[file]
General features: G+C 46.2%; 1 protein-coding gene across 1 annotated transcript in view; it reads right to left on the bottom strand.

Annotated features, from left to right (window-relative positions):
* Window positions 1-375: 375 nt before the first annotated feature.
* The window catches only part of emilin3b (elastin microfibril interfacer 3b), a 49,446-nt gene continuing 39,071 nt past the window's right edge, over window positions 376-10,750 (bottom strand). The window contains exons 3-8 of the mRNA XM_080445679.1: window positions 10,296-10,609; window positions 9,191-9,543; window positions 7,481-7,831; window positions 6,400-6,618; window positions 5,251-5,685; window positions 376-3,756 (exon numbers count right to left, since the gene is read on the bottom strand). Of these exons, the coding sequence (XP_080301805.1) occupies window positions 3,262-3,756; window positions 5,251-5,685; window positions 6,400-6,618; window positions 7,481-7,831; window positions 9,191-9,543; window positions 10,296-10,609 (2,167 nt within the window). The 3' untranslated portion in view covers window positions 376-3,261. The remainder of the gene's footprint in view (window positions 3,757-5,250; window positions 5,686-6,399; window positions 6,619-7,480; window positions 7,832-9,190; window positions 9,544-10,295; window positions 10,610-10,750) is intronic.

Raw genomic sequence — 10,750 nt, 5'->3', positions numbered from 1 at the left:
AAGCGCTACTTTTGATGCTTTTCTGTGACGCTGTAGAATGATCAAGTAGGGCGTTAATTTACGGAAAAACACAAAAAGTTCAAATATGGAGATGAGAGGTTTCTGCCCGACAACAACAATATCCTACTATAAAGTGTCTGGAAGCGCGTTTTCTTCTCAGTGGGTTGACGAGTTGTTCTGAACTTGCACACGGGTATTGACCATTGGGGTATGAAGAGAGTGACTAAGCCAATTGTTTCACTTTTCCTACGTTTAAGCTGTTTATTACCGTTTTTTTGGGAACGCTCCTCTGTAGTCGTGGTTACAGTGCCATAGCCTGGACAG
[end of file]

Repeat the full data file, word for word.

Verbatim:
General features: G+C 46.2%; 1 protein-coding gene across 1 annotated transcript in view; it reads right to left on the bottom strand.

Annotated features, from left to right (window-relative positions):
* Window positions 1-375: 375 nt before the first annotated feature.
* The window catches only part of emilin3b (elastin microfibril interfacer 3b), a 49,446-nt gene continuing 39,071 nt past the window's right edge, over window positions 376-10,750 (bottom strand). The window contains exons 3-8 of the mRNA XM_080445679.1: window positions 10,296-10,609; window positions 9,191-9,543; window positions 7,481-7,831; window positions 6,400-6,618; window positions 5,251-5,685; window positions 376-3,756 (exon numbers count right to left, since the gene is read on the bottom strand). Of these exons, the coding sequence (XP_080301805.1) occupies window positions 3,262-3,756; window positions 5,251-5,685; window positions 6,400-6,618; window positions 7,481-7,831; window positions 9,191-9,543; window positions 10,296-10,609 (2,167 nt within the window). The 3' untranslated portion in view covers window positions 376-3,261. The remainder of the gene's footprint in view (window positions 3,757-5,250; window positions 5,686-6,399; window positions 6,619-7,480; window positions 7,832-9,190; window positions 9,544-10,295; window positions 10,610-10,750) is intronic.

Raw genomic sequence — 10,750 nt, 5'->3', positions numbered from 1 at the left:
AAGCGCTACTTTTGATGCTTTTCTGTGACGCTGTAGAATGATCAAGTAGGGCGTTAATTTACGGAAAAACACAAAAAGTTCAAATATGGAGATGAGAGGTTTCTGCCCGACAACAACAATATCCTACTATAAAGTGTCTGGAAGCGCGTTTTCTTCTCAGTGGGTTGACGAGTTGTTCTGAACTTGCACACGGGTATTGACCATTGGGGTATGAAGAGAGTGACTAAGCCAATTGTTTCACTTTTCCTACGTTTAAGCTGTTTATTACCGTTTTTTTGGGAACGCTCCTCTGTAGTCGTGGTTACAGTGCCATAGCCTGGACAG